Mixed development means that on a particular piece of land, there will be a mix of commercial and residential unit. We already see this coming up in Kuala Lumpur, Petaling Jaya and Subang Jaya, where commercial lands are being developed for mixed usage, which retail commonly on the podium with some if not all towers for service apartments, or its variations such as SOHO.
The conventional town planning calculations assumed that residential land would be used for housing residents, and commercial land for commercial purposes such as retail, office, entertainment and so on. Thus, this would affect calculations for social amenities, such as the requirements for schools, parks and green space, community halls, places of worship, sporting and recreational spaces, funeral homes and cemeteries, and so on.
Most of these social amenities are planned for and built by the government as they are not profit making ventures. And as such, all planning for such amenities is crucial, and the fact is, planning for such amenities must be based on the total population of a city.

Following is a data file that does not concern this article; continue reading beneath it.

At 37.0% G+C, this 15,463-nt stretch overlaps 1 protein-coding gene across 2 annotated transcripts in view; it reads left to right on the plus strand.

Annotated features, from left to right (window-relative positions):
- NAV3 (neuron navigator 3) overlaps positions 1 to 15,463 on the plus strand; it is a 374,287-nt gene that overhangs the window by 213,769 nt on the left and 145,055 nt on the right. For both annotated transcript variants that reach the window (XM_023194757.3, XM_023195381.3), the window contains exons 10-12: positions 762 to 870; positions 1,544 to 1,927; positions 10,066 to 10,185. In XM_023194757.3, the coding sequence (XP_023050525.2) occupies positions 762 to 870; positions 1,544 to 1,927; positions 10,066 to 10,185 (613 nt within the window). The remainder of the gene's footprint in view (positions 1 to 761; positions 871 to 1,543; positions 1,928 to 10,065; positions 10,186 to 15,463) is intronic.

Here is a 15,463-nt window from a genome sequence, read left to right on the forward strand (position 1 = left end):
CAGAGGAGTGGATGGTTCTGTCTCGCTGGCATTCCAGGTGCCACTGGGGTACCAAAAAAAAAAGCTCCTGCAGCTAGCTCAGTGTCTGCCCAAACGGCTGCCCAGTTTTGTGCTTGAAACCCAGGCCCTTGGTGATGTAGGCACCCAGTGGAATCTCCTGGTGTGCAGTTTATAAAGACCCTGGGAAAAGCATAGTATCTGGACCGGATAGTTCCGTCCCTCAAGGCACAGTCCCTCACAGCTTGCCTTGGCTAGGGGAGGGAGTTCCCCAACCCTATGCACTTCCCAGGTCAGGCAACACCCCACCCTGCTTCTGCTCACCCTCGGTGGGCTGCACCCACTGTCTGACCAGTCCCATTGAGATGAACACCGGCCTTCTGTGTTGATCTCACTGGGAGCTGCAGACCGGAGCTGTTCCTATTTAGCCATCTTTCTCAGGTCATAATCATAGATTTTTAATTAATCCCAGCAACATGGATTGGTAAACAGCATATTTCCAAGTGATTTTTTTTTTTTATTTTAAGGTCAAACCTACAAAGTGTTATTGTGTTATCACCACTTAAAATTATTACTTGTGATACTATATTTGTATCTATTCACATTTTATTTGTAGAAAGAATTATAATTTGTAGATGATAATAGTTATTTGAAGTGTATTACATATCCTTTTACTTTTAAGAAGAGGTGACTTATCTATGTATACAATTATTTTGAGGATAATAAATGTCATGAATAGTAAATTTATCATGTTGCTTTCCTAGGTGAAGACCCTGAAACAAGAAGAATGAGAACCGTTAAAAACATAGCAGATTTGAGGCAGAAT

With TOD being proposed for Petaling Jaya, the TOD proposal must also address the potential increase in population, and subsequently, the planning for social amenities to accompany that must be done before any increase of development density be considered.
The third aspect that must be looked at by the town planners is the carrying capacity of our utilities to cope with the increase development and increased population within a smaller confined area. Coming off the recent water rationing exercise affecting the Klang Valley badly, we need to ensure that all our utilities, including water supply, sewage, power supply, telecommunications can cope, and its expansions are planned and provided for in any revision of a town's masterplan.
The foutth and final aspect that our town planners must consider and prepare for is ironically, the traffic and transport masterplan. For TOD to work, we need people to use public transport extensively. It helps that with TOD, more residents will be in walking distance to a LRT or MRT station. This will reduce the need for private vehicles.
But it is also very likely that all those who stay in these TOD areas will have to travel to areas outside the rail coverage. As the Klang Valley has already sprawled out, we need to ensure that we have a sufficient bus network radiating from every transport hub. This bus network will not expand on its own or by accident, we need proper planning to ensure that it happens.
In this article, we have seen four aspects that must be dealt with and must go hand in hand with any proposal to increase density, even though the increase of density is well meaning for the purposes of transit oriented development. I cautiously welcome MBPJ and Selangor's plan to centre development around our rail stations, but all such plans must be holistic to consider all factors.
RAJIV RISHYAKARAN is Bukit Gasing assemblyperson.